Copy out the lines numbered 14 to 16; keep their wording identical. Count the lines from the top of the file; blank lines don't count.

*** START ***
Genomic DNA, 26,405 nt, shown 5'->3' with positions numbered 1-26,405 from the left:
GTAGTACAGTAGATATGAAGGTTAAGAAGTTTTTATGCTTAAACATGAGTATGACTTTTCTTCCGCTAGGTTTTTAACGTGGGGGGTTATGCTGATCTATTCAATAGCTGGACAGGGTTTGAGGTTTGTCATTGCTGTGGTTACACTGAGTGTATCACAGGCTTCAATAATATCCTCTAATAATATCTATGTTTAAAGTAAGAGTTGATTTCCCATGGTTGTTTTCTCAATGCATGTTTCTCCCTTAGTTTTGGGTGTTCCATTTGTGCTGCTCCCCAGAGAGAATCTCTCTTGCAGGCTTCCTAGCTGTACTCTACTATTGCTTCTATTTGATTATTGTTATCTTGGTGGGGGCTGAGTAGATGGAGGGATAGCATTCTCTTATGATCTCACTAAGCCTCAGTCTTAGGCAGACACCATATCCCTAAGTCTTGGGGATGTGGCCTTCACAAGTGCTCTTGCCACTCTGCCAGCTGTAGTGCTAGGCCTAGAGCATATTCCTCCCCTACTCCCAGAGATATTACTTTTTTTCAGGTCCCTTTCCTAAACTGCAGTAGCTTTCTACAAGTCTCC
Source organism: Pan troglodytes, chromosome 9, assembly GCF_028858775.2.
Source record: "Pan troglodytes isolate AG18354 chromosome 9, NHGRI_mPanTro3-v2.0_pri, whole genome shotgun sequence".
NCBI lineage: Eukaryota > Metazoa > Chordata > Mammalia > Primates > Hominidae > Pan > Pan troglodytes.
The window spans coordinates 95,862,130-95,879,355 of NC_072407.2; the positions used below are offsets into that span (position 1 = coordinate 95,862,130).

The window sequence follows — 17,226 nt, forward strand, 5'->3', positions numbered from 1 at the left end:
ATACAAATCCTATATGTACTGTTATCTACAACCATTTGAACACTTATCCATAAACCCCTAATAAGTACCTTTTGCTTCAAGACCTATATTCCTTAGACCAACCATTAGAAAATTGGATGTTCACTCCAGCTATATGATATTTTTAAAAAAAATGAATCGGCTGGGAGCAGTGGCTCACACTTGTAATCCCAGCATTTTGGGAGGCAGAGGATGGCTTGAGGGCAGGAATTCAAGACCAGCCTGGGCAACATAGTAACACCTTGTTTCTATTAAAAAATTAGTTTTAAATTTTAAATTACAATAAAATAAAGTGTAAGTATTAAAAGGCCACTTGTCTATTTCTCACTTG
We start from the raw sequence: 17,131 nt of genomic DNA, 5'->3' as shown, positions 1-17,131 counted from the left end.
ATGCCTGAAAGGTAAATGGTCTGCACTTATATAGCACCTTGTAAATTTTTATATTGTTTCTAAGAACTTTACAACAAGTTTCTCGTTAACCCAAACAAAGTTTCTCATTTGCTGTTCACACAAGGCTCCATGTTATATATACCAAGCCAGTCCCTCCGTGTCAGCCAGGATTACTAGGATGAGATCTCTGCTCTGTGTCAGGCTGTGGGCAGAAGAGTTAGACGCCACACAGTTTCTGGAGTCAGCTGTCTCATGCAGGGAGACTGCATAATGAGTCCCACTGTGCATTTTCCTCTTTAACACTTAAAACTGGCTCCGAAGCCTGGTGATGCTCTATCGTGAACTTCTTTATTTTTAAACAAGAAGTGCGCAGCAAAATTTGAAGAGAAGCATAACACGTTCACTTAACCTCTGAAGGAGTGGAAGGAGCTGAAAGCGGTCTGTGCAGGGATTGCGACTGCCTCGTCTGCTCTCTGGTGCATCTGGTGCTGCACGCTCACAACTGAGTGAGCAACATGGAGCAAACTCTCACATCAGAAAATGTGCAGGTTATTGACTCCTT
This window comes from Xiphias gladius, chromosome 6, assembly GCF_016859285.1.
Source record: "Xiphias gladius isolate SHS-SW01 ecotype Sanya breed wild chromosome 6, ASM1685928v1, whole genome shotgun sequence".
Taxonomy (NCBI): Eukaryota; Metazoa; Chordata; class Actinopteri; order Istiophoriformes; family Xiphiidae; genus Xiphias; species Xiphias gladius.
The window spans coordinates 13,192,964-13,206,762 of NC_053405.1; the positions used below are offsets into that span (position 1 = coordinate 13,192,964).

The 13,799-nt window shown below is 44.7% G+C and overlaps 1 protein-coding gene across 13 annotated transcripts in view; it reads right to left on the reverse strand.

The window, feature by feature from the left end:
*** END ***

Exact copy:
The window spans coordinates 13,192,964-13,206,762 of NC_053405.1; the positions used below are offsets into that span (position 1 = coordinate 13,192,964).

The 13,799-nt window shown below is 44.7% G+C and overlaps 1 protein-coding gene across 13 annotated transcripts in view; it reads right to left on the reverse strand.

The window, feature by feature from the left end: